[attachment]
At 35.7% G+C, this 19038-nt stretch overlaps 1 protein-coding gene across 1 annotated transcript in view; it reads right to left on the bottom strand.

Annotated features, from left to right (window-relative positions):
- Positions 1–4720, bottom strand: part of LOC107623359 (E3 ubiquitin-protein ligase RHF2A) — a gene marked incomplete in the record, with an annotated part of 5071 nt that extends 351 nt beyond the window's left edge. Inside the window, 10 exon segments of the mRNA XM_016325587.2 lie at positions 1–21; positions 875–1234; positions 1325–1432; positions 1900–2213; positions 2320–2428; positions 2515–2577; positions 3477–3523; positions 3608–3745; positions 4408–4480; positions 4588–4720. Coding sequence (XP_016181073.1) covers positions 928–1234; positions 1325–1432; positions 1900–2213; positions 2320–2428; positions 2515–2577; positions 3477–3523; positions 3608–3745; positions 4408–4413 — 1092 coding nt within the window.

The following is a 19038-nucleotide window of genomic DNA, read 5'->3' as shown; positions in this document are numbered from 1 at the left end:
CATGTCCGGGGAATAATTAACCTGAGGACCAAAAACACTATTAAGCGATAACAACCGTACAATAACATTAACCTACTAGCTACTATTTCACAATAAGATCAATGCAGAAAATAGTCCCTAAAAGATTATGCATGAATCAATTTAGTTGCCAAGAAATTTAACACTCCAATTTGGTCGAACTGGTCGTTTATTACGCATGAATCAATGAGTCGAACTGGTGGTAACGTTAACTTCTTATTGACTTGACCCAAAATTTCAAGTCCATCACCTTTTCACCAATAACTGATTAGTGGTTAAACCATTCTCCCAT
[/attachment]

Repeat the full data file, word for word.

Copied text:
At 35.7% G+C, this 19038-nt stretch overlaps 1 protein-coding gene across 1 annotated transcript in view; it reads right to left on the bottom strand.

Annotated features, from left to right (window-relative positions):
- Positions 1–4720, bottom strand: part of LOC107623359 (E3 ubiquitin-protein ligase RHF2A) — a gene marked incomplete in the record, with an annotated part of 5071 nt that extends 351 nt beyond the window's left edge. Inside the window, 10 exon segments of the mRNA XM_016325587.2 lie at positions 1–21; positions 875–1234; positions 1325–1432; positions 1900–2213; positions 2320–2428; positions 2515–2577; positions 3477–3523; positions 3608–3745; positions 4408–4480; positions 4588–4720. Coding sequence (XP_016181073.1) covers positions 928–1234; positions 1325–1432; positions 1900–2213; positions 2320–2428; positions 2515–2577; positions 3477–3523; positions 3608–3745; positions 4408–4413 — 1092 coding nt within the window.

The following is a 19038-nucleotide window of genomic DNA, read 5'->3' as shown; positions in this document are numbered from 1 at the left end:
CATGTCCGGGGAATAATTAACCTGAGGACCAAAAACACTATTAAGCGATAACAACCGTACAATAACATTAACCTACTAGCTACTATTTCACAATAAGATCAATGCAGAAAATAGTCCCTAAAAGATTATGCATGAATCAATTTAGTTGCCAAGAAATTTAACACTCCAATTTGGTCGAACTGGTCGTTTATTACGCATGAATCAATGAGTCGAACTGGTGGTAACGTTAACTTCTTATTGACTTGACCCAAAATTTCAAGTCCATCACCTTTTCACCAATAACTGATTAGTGGTTAAACCATTCTCCCAT